BioCycle December 2007, Vol. 48, No. 12, p. 50
A 30,000 metric tons/year in-vessel tunnel composting plant is receiving source separated household organics. The facility received its Animal By-Products Regulation authorization in October.
OPERATIONS got underway in April 2007 at an in-vessel composting plant at Etwall in Derbyshire, England that is designed to compost 30,000 metric tons/year of source separated household organics from three area solid waste councils. Accepted feedstocks include garden waste (e.g., leaves, prunings, grass clippings) and kitchen organics – meat, fish and bones; vegetable and fruit peelings; bread; tea bags and coffee grounds; and egg shells. No soiled cardboard or paper is accepted in the bin.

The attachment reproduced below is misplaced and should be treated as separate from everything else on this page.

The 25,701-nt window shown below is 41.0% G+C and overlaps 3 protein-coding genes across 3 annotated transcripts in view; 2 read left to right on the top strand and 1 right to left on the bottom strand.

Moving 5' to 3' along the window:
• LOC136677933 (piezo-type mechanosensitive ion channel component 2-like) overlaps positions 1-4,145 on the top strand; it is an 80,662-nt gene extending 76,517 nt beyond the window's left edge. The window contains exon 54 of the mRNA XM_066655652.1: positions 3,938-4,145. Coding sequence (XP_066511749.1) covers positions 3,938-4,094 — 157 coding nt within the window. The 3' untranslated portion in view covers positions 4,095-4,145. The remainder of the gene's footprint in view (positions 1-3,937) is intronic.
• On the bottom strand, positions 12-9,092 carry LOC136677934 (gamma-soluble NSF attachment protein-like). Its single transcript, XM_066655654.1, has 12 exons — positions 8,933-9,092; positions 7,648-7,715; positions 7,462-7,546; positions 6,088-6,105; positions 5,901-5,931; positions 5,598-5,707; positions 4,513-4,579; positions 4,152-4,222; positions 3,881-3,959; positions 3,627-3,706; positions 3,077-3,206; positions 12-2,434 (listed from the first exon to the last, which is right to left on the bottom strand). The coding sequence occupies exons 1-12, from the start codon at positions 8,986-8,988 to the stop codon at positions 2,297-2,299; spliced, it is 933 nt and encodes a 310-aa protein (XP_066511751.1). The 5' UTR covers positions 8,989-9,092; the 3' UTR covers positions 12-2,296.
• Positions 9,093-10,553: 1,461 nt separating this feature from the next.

The composting plant is owned and operated by Biffa Waste Services, Ltd., a solid waste management company in the United Kingdom (UK). The company already was composting garden waste at this site, which is located on land owned by a water company. It is adjacent to a biosolids dewatering plant. This is Biffa’s second composting facility processing source separated organics. “We have had a composting facility on the Isle of Wight for about 10 years,” says David Morgan, Biffa’s Composting Manager. “That plant uses Wright composting tunnels.” The new facility is the company’s first using aerated concrete tunnels, which were supplied by Christiaens Group in The Netherlands. Technology selection was driven in large part by the UK’s Animal By-Products Regulations (ABPR) that essentially eliminates use of windrow composting when food waste that includes animal by-products is being processed.